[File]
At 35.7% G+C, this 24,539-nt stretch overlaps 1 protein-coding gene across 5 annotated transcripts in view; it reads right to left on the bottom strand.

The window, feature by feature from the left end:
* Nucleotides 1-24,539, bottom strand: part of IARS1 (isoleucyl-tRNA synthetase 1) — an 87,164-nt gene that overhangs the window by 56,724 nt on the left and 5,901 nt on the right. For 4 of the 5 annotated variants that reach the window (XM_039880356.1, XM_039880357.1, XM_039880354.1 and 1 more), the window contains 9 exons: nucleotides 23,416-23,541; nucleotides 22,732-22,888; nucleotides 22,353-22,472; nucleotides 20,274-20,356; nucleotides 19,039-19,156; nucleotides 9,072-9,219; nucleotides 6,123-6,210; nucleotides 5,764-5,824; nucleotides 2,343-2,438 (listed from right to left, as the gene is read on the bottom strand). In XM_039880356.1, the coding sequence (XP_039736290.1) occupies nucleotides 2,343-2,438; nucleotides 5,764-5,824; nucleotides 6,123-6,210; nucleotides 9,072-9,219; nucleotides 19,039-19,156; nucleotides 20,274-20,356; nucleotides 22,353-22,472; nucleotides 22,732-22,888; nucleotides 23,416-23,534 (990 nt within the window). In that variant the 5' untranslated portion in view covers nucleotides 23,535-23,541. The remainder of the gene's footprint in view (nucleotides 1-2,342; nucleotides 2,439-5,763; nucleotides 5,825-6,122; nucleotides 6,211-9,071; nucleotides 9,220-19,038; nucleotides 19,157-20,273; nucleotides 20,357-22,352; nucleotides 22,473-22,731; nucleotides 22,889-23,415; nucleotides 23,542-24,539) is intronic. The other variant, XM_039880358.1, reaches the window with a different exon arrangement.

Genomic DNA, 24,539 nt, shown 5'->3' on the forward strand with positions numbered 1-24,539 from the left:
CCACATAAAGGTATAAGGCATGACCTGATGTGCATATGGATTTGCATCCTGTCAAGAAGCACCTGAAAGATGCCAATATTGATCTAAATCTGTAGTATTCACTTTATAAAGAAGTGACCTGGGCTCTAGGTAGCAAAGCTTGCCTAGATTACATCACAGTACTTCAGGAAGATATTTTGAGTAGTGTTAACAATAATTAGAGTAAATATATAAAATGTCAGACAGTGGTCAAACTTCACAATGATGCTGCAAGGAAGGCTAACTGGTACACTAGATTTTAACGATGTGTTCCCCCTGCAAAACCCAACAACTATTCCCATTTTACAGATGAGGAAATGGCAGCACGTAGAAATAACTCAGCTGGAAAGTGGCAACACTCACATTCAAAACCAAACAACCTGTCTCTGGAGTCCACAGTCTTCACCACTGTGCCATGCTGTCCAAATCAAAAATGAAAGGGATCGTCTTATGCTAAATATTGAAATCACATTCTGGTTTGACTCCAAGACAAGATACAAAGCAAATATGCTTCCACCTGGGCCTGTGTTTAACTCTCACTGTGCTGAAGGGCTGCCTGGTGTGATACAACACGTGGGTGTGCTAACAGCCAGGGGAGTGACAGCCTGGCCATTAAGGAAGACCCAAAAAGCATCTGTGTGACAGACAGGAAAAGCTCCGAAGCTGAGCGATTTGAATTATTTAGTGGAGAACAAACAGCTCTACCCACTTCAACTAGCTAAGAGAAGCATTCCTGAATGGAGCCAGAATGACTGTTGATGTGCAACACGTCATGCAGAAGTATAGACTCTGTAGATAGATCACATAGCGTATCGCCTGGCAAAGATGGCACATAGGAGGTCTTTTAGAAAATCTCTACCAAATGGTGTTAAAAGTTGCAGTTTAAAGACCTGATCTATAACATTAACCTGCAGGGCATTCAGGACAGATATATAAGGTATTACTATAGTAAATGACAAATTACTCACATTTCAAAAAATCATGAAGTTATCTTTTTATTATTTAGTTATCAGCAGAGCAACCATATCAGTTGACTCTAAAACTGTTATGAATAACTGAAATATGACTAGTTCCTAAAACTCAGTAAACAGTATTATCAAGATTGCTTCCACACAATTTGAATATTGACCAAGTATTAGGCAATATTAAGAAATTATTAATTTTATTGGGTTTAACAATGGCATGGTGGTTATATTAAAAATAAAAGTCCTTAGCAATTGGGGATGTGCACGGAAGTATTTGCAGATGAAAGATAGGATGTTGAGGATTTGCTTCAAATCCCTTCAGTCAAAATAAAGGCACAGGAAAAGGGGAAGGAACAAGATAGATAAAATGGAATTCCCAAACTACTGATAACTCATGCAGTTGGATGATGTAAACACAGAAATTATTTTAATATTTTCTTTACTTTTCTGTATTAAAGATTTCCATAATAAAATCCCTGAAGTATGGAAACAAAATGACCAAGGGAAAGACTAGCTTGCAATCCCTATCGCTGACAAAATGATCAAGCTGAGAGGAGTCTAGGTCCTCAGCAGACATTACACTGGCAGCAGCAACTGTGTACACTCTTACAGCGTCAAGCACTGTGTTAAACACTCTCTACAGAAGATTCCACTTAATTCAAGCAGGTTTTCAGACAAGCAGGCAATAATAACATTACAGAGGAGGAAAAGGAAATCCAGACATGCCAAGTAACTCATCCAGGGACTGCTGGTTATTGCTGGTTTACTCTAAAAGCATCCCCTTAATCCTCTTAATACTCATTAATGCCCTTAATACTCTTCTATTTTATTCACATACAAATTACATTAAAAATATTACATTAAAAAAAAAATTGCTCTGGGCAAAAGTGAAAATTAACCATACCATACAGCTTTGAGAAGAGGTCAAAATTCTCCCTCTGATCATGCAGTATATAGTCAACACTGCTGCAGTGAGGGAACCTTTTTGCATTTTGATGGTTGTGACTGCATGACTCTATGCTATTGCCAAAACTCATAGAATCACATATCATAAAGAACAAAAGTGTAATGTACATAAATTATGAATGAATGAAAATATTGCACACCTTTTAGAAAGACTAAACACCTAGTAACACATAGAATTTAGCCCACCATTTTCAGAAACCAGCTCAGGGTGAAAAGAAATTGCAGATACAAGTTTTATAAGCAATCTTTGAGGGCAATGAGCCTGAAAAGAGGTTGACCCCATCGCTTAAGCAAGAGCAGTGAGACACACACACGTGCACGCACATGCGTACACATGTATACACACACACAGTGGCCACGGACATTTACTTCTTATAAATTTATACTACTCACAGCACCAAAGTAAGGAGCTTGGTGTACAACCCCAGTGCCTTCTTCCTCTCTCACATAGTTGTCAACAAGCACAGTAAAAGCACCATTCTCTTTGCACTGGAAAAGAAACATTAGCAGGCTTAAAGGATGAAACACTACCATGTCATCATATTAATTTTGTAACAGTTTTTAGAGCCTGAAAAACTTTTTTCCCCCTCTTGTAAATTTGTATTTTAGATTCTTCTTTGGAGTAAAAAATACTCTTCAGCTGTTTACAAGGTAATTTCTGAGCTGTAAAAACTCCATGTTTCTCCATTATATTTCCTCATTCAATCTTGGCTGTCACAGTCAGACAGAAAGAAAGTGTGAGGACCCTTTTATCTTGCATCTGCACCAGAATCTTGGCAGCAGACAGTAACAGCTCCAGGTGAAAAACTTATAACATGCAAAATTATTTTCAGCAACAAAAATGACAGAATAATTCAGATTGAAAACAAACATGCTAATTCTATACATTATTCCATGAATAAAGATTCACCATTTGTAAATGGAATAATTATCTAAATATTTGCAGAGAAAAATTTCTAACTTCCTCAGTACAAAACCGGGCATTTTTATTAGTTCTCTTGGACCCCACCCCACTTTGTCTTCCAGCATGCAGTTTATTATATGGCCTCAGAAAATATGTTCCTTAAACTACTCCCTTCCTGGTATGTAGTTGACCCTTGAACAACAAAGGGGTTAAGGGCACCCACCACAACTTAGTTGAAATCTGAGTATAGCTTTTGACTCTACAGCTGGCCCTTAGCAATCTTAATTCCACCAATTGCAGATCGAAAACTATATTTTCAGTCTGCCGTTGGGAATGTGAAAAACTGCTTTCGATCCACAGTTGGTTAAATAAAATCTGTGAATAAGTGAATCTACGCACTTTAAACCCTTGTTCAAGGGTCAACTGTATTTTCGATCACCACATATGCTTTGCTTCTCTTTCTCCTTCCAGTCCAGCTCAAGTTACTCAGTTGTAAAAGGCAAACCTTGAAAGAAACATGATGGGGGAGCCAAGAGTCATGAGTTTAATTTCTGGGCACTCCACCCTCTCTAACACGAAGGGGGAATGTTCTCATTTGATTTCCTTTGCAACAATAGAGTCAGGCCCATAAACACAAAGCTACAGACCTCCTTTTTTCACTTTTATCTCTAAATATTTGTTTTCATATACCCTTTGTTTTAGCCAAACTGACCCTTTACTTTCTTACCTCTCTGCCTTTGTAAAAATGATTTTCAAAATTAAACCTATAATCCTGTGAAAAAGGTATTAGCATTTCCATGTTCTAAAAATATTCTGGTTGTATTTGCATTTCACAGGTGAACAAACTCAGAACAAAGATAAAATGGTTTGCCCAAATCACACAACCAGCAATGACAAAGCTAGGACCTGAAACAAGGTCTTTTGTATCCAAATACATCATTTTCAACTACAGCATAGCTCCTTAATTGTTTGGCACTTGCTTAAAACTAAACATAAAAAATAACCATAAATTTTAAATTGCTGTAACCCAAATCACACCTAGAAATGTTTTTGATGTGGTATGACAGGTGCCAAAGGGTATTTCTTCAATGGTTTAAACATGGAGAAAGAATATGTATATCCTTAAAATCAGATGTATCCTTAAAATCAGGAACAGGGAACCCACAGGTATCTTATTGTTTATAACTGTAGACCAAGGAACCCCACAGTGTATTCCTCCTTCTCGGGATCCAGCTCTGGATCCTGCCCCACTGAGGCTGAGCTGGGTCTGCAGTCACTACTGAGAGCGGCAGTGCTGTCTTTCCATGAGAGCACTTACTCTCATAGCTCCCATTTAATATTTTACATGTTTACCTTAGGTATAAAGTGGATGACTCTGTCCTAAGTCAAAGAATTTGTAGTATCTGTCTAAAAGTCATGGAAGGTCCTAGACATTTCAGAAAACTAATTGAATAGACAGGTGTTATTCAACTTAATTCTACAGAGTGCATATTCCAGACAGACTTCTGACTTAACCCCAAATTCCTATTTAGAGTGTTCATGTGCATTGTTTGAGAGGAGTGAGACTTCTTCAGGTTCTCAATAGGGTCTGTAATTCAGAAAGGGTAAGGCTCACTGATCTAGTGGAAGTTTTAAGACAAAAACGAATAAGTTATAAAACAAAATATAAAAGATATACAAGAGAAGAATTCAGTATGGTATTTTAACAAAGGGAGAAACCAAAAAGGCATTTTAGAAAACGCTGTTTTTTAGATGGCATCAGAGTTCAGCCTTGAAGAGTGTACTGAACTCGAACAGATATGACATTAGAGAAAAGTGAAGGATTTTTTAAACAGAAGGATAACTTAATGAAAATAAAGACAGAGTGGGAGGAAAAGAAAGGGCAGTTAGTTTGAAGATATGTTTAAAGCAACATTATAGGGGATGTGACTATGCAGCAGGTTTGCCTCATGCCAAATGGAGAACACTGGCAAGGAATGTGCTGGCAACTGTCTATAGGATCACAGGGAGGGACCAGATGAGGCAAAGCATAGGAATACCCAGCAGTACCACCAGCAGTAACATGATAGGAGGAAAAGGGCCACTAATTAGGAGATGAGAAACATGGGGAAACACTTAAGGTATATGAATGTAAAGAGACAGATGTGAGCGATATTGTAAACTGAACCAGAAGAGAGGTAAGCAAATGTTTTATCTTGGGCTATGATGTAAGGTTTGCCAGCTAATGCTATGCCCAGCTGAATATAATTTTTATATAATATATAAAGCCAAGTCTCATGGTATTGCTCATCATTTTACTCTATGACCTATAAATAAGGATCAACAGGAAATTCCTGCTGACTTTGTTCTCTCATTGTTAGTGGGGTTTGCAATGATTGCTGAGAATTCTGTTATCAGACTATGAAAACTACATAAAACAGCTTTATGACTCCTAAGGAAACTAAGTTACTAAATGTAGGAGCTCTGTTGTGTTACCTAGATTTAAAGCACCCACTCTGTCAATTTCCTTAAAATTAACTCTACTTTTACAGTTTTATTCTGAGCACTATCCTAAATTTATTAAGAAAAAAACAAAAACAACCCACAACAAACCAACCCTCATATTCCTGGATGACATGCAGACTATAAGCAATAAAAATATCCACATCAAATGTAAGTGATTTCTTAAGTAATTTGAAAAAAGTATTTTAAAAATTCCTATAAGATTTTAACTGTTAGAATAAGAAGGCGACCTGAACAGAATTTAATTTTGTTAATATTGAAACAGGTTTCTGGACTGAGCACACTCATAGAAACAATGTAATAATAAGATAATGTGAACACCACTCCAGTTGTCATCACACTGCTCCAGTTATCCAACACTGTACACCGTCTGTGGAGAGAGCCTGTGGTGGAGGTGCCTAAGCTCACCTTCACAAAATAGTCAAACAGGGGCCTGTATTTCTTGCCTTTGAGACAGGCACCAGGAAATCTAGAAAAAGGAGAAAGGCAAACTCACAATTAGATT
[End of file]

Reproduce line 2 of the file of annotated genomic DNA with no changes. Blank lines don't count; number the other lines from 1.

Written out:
The window, feature by feature from the left end: